Facebook and other social media platforms, like Twitter and Instagram, have come under intense scrutiny in past weeks, as more information has surfaced about how Russian actors used those platforms to spread misinformation online.
Mueller’s 37-page indictment, released on Friday, revealed the depth of Russian involvement in the U.S. political process. The document stated that a Russian organization, called the Internet Research Agency, created fictitious American personas on social media platforms and other Internet-based media to wage “information warfare” against the United States.
Facebook’s Goldman stated that sowing chaos, not electing Trump, was Russia’s primary intent in infiltrating American social media networks.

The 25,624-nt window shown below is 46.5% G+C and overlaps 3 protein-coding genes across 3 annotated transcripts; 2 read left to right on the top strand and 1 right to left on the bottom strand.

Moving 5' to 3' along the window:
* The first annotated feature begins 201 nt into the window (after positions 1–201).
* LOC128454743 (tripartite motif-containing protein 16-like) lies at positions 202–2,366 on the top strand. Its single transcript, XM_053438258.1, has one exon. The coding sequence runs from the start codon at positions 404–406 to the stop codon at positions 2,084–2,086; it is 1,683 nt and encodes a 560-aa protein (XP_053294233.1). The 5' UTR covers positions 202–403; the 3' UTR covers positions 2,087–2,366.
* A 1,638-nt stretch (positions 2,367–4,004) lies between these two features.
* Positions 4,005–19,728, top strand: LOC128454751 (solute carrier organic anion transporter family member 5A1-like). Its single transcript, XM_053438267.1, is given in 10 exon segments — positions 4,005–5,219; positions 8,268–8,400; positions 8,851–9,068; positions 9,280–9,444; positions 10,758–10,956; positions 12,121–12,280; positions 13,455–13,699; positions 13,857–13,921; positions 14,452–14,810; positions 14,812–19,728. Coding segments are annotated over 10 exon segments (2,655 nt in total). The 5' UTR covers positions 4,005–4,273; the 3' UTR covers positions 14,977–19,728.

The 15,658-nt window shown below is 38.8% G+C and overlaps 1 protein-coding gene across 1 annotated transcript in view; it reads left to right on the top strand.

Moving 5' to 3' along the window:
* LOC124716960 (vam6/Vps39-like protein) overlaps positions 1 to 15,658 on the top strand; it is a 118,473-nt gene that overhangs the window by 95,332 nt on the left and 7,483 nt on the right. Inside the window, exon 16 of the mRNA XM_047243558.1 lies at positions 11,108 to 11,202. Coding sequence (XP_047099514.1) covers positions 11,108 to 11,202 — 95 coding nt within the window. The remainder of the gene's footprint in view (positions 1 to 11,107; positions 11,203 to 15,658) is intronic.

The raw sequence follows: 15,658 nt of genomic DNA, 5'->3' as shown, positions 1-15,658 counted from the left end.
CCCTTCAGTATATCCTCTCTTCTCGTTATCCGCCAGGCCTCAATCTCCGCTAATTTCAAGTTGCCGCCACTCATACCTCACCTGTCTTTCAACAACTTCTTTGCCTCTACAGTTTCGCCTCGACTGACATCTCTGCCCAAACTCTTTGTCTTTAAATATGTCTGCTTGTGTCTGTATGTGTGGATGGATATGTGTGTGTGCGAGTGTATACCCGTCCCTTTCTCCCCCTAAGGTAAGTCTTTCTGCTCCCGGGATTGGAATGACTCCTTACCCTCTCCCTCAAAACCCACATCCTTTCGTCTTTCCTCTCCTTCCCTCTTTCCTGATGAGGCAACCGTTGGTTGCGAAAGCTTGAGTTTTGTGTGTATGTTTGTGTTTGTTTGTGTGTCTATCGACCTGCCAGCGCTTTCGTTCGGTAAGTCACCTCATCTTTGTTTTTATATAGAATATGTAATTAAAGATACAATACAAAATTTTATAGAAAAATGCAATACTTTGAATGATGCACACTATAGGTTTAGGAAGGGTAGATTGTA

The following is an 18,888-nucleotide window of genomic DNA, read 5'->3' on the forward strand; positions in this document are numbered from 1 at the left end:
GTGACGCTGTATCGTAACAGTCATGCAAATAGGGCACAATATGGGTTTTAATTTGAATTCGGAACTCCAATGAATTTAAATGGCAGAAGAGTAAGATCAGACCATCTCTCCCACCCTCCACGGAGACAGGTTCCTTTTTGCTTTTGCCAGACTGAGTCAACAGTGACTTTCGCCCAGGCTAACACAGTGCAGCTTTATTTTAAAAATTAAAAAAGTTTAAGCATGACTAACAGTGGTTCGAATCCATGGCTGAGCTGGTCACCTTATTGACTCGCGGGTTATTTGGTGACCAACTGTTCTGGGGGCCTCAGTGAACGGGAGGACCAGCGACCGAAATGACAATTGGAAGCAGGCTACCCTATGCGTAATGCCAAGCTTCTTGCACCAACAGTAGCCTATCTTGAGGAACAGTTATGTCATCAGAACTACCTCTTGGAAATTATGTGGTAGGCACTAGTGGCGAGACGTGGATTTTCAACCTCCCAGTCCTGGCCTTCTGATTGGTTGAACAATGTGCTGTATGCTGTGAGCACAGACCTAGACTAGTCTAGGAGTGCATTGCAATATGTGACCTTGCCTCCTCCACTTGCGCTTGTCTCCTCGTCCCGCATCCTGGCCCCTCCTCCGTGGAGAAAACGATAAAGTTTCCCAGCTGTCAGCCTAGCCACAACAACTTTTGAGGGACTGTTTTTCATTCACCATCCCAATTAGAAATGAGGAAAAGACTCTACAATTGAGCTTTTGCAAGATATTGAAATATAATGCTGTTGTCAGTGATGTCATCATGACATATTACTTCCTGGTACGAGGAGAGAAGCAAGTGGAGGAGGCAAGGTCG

“Most of the coverage of Russian meddling involves their attempt to effect the outcome of the 2016 U.S. election. I have seen all of the Russian ads and I can say very definitively that swaying the election was *NOT* the main goal,” he wrote on Twitter.
To prove his point, he referenced an anti-Islam protest in Houston in November 2017. Russian trolls were later shown to have organized both sides of the protest.
The fact that it all benefited Trump, was just an added plus for Russia, according to Goldman.
“I think the Russians believed that Trump would be a more divisive leader,” he said.
Facebook has released the names of several fake accounts, groups and events created and orchestrated by Russians on social media. But even the company admits it can’t catch all of the ads. Goldman emphasized Facebook is actively working to prevent such manipulation in the future.
“We are also taking aggressive steps to prevent this sort of meddling in the future by requiring verification of political advertisers and by making all ads on the platform visible to anyone who cares to examine them,” Goldman said.